Handgun Permits & Concealed Carry Information

Charity Scams

BEWARE PHONY CHARITABLE APPEALS

Turning on the TV or looking online at your favorite news site, it is not hard to find local, national or even international tragedies that tug at your heart strings. Many of us in the community serve in worthwhile charities by volunteering our time and talents to help those less fortunate. Others choose to give donations of food or money to charitable organizations. This is a reminder to those who donate or want to donate money to a worthwhile cause. There are con-artists and telephone scammers who illegally pose as charitable causes in an effort to separate you from your hard earned money. It is strongly suggested that citizens never agree to donate over the phone to any organization. Please keep the following points in mind if you choose to listen to a solicitor:

  • Be wary of appeals that are long on emotion, but short on facts describing what the charity will do to address the needs of victims and their families.
  • If you contribute, do not give cash. Make a check or money order out to the name of the charitable organization, not to the individual collecting the donation.
  • If you decide to contribute online, find out more about the charity before making a contribution and be aware of red flags. For example, some charities imitate the name and style of a well-known organization in order to confuse people. Also, when clicking on the link to “donate”, look at the organization’s URL in the browser window. Exercise caution if the domain name is hidden, is not familiar to you, or is not the same as the one stated in the text of the link.
  • Watch out for excessive pressure for on-the-spot donations.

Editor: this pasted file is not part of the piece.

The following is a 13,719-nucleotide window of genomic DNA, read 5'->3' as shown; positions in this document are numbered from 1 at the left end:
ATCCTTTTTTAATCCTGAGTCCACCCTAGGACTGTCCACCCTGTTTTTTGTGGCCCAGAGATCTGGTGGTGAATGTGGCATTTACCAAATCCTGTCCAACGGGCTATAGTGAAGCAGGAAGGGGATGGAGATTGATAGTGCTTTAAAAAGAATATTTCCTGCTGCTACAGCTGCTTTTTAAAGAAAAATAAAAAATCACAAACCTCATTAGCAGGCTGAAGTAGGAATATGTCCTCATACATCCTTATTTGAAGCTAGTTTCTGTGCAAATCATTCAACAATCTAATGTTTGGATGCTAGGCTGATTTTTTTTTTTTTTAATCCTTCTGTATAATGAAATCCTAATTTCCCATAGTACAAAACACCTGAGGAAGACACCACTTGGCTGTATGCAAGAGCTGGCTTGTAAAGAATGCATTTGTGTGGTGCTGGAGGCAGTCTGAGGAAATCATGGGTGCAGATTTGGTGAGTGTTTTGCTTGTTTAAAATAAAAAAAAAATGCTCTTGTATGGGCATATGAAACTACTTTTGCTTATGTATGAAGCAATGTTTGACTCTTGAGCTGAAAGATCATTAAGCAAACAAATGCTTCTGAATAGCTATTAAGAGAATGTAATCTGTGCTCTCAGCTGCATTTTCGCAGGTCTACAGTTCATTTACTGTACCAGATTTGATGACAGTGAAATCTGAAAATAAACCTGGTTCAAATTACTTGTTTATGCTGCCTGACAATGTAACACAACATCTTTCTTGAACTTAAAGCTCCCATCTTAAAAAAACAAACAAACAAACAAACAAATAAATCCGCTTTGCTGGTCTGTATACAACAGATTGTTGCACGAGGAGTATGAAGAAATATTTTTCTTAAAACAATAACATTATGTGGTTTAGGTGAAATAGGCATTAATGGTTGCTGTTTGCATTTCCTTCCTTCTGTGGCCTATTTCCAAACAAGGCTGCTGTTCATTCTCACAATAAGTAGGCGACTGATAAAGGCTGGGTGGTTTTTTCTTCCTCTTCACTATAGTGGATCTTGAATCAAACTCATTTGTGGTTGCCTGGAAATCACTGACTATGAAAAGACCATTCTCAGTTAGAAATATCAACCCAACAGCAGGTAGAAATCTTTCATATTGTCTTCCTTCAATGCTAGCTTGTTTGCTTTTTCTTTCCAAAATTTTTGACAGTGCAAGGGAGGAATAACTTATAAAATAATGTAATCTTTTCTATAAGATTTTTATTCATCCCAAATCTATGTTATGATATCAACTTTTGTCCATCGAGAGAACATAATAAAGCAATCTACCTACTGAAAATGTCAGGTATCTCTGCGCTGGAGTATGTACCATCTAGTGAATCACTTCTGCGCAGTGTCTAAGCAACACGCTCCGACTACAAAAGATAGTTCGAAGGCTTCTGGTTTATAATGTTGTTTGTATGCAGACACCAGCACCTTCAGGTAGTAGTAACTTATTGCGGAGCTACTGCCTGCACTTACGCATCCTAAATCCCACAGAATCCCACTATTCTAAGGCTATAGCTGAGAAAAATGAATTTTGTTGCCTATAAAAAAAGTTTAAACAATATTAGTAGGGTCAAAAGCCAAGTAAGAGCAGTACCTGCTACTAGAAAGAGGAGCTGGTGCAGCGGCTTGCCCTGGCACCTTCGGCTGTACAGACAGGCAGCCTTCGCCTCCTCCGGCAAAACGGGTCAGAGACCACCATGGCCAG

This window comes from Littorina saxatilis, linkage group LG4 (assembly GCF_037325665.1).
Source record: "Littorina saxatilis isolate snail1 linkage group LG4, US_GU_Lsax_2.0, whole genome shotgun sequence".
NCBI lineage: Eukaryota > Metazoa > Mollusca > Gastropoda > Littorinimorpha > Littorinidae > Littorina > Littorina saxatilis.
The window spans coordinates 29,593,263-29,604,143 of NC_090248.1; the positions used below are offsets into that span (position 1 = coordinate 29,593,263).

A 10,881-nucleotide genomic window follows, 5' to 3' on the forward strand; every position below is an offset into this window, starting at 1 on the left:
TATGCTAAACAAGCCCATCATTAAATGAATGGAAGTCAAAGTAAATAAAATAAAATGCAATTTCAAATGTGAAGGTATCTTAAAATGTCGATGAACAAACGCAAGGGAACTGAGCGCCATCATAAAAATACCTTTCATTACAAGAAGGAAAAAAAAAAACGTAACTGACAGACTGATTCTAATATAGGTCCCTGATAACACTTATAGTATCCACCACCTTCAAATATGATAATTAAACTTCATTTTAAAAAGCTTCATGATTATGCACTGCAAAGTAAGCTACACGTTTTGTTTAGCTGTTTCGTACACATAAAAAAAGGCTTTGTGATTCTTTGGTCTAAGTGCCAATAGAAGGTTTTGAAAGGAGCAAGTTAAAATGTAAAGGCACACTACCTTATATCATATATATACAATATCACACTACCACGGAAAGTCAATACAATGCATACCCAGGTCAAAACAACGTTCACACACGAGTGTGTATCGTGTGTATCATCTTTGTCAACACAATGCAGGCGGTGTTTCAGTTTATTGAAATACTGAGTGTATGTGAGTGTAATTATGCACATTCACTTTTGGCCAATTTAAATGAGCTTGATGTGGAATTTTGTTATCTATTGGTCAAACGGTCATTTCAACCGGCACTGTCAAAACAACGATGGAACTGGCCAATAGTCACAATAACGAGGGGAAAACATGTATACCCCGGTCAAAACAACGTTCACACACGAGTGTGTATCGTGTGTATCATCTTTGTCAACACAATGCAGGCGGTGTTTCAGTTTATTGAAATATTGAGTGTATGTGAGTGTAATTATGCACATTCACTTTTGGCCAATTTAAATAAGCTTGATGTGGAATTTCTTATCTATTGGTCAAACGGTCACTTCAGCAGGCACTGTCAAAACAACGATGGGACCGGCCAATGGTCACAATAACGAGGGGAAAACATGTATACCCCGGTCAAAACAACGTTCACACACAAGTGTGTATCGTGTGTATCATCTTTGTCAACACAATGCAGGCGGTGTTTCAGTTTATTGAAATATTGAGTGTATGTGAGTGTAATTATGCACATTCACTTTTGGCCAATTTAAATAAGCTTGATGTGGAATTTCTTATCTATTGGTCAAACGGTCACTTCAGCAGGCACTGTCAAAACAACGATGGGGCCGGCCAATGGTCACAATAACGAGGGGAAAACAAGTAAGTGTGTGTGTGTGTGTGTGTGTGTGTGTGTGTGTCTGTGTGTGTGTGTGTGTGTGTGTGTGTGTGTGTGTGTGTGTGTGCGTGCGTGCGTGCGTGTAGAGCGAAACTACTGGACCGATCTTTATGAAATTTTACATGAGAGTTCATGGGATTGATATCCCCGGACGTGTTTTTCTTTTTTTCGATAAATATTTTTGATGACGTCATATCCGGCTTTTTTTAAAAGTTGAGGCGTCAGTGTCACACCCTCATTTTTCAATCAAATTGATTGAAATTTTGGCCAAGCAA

• Be wary of any request to send a “runner” to pick up your donation.
  • Do not give your credit card number or other personal information to a telephone solicitor or in response to an e-mail solicitation. Ask the caller or sender to provide you with written information on the charity’s programs and finances.
  • Do not hesitate to ask for written information that describes the charity’s program(s) and finances; such as the charity’s latest annual reports and financial statements. Even newly created organizations should have some basic information available.
  • Be wary of charities that are reluctant to answer reasonable questions about their operations, finances and programs. Ask how much of your gift will be used for the activity mentioned in the appeal and how much will go toward other programs and administrative and fund raising costs.

You can obtain further advice on giving, as well as access reports on national charities, by visiting www.give.org, the Web site of the Better Business Bureau Wise Giving Alliance; the national charity watchdog affiliated with the BBB system. Reports on local charities are available through your local BBB office or http://lookup.bbb.org .

If you believe that you have been the victim of a questionable charitable appeal, report the crime to the Sheriff’s Office or your local city law enforcement agency immediately.

Con-Artists

Con-Artist

Your mother and father warned you about them. The old line "If it's too good to be true....." is as wise a saying today as it was when it was first uttered. Con-artists are still playing the same games trying to separate you from your hard earned money, they just use different tactics these days. Here are a few of today's most common scams: